Office and COM interop with .NET: *Now* I'll give you a second glance

by Jon Davis 10. July 2009 14:27

Well we're not quite a decade yet--certainly a lot longer than five years, though--since .NET came out and promised to be the next big thing for programming. C# was supposed to put VB6 to shame. It didn't, though, because with VB6 you had such things as optional parameters and variants--the latter being an ugly beast but under the covers the flexibility that VB6 was made programming so much quicker and easier sometimes.

Now that C# 4.0 introduces optional parameters and dynamic objects, the whole playing field is changing. And now I can feel a bit freer to tinker with old-school technologies built on COM in my language of choice because the language has finally caught up with last decade's featureset in this respect.

I like this somewhat recent blog post by SamNG:

http://blogs.msdn.com/samng/archive/2009/06/16/com-interop-in-c-4-0.aspx

Lets look at a quick Office example.

	static void Main()
	{
	Word.Application app = new Word.Application();
	object m = Type.Missing;
	app.Documents.Add(ref m, ref m, ref m, ref m);
	}
	

This is such typical code! I have to struggle with the type system to make it happy, just to add a simple Word document!

... [With C# 4.0] in the following code, call (1) gets transformed into call (2).

	static void Main()
	{
	Word.Application app = new Word.Application();
	// (1) Your initial call.
	app.Documents.Add(Type.Missing, Type.Missing, Type.Missing, Type.Missing);
	// (2) Compiler generates locals and inserts them.
	object m = Type.Missing;
	app.Documents.Add(ref m, ref m, ref m, ref m);
	}
	

The great thing about this too, is that with the introduction of named and optional arguments, and using the fact that the feature generates Type.Missing in place of default values for object on COM types, we can simply remove the arguments altogether!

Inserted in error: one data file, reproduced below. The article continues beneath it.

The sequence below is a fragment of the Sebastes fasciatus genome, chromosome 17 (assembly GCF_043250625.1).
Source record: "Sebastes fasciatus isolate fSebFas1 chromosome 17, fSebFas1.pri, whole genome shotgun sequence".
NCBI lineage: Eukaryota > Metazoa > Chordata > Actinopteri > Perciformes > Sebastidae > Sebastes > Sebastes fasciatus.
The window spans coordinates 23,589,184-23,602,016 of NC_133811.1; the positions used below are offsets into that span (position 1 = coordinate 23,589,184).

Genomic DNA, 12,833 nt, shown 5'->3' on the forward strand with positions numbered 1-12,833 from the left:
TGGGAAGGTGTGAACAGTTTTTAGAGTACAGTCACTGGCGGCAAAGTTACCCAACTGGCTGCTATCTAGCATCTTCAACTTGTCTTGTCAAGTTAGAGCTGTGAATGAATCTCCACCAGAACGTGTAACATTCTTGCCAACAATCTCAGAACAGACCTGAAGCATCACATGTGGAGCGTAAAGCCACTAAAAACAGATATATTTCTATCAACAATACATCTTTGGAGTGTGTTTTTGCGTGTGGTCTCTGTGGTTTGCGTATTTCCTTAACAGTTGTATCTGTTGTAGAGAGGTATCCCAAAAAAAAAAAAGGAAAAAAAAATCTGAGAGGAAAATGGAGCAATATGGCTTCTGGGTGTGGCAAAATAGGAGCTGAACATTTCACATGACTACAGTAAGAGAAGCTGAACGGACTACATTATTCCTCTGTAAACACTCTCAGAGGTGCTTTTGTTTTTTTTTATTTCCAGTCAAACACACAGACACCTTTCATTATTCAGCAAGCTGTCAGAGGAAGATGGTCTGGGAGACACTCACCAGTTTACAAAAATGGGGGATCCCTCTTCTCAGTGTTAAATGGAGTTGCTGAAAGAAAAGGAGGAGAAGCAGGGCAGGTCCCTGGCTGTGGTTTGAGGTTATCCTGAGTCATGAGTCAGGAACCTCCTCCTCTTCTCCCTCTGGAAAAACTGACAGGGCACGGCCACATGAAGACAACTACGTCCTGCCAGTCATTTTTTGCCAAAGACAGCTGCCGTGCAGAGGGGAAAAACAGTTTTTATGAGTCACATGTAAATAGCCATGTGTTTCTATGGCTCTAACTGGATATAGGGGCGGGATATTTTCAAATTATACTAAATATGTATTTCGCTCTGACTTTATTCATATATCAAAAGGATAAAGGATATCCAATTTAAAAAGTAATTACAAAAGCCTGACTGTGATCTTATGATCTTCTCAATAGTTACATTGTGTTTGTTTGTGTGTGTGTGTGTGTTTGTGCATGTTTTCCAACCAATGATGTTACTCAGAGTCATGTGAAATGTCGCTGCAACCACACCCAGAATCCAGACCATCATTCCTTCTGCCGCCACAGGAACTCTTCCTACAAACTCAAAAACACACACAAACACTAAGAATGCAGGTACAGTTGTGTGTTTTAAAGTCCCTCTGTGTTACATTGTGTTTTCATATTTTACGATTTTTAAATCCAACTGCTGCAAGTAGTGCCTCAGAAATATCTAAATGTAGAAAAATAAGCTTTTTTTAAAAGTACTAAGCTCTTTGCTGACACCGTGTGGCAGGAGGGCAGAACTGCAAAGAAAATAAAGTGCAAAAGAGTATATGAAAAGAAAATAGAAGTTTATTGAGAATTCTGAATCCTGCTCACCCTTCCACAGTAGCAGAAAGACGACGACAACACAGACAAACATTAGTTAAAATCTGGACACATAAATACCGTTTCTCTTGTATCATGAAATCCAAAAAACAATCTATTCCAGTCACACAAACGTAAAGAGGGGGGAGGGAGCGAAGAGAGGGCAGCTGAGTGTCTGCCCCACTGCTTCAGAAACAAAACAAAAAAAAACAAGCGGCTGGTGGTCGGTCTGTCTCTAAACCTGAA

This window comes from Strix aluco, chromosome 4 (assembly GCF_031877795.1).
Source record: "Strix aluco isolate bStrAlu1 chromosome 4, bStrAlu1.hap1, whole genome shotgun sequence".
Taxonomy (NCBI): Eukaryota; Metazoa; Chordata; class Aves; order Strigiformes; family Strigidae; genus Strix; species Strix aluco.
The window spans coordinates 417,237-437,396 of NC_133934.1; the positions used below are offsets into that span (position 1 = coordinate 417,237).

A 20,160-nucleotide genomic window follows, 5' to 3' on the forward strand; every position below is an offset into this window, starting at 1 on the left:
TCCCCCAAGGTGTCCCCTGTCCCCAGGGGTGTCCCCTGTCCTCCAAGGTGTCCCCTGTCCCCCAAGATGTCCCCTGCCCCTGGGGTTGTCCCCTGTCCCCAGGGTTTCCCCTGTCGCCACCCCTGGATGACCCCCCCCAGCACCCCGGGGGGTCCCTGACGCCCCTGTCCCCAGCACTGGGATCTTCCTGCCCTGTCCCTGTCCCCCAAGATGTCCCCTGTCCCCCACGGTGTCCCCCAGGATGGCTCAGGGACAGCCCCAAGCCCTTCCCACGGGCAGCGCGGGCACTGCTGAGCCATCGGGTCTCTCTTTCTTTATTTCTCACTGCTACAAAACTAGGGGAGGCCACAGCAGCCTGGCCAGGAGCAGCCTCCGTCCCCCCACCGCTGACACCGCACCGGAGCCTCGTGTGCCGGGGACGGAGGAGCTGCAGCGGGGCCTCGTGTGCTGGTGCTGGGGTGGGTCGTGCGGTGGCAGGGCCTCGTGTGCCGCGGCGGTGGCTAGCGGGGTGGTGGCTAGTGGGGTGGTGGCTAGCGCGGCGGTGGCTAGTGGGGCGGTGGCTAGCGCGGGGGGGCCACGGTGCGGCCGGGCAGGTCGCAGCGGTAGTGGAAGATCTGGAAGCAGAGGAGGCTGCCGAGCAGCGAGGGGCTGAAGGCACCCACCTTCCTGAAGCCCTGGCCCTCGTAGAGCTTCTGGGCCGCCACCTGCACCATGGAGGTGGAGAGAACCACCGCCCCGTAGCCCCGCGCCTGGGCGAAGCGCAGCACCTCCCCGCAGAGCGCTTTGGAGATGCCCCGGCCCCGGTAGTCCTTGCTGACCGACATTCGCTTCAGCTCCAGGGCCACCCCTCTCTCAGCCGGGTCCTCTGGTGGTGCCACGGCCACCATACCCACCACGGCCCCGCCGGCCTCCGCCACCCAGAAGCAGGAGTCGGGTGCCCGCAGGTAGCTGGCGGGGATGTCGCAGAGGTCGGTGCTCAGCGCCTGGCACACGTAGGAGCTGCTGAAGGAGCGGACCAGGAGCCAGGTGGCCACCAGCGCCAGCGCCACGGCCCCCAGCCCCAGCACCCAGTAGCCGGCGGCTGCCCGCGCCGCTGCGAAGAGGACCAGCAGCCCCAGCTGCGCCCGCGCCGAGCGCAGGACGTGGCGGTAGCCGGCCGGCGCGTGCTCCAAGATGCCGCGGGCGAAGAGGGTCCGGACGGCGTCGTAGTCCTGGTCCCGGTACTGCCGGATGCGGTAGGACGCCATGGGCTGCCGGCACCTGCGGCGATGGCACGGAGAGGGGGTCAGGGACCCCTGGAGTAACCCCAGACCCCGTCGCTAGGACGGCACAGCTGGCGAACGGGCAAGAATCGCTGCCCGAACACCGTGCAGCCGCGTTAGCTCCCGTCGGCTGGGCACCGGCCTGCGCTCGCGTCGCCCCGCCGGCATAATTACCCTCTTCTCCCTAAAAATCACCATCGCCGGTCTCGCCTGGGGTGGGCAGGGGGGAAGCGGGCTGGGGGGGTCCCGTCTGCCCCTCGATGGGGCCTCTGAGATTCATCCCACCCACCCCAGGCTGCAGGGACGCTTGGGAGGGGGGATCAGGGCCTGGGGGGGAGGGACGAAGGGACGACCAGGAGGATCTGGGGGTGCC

static void Main()
	{
	Word.Application app = new Word.Application();
	// (1) Your optional-parameter-omitted initial call.
	app.Documents.Add();
	// (2) Compiler generates locals and inserts them.
	object m = Type.Missing;
	app.Documents.Add(ref m, ref m, ref m, ref m);
	}
	

Pretty cool stuff huh? Definitely makes programming against the Office APIs much nicer.

Yup. Indeed.


 

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About the author

Jon Davis (aka "stimpy77") has been a programmer, developer, and consultant for web and Windows software solutions professionally since 1997, with experience ranging from OS and hardware support to DHTML programming to IIS/ASP web apps to Java network programming to Visual Basic applications to C# desktop apps.
 
Software in all forms is also his sole hobby, whether playing PC games or tinkering with programming them. "I was playing Defender on the Commodore 64," he reminisces, "when I decided at the age of 12 or so that I want to be a computer programmer when I grow up."

Jon was previously employed as a senior .NET developer at a very well-known Internet services company whom you're more likely than not to have directly done business with. However, this blog and all of jondavis.net have no affiliation with, and are not representative of, his former employer in any way.

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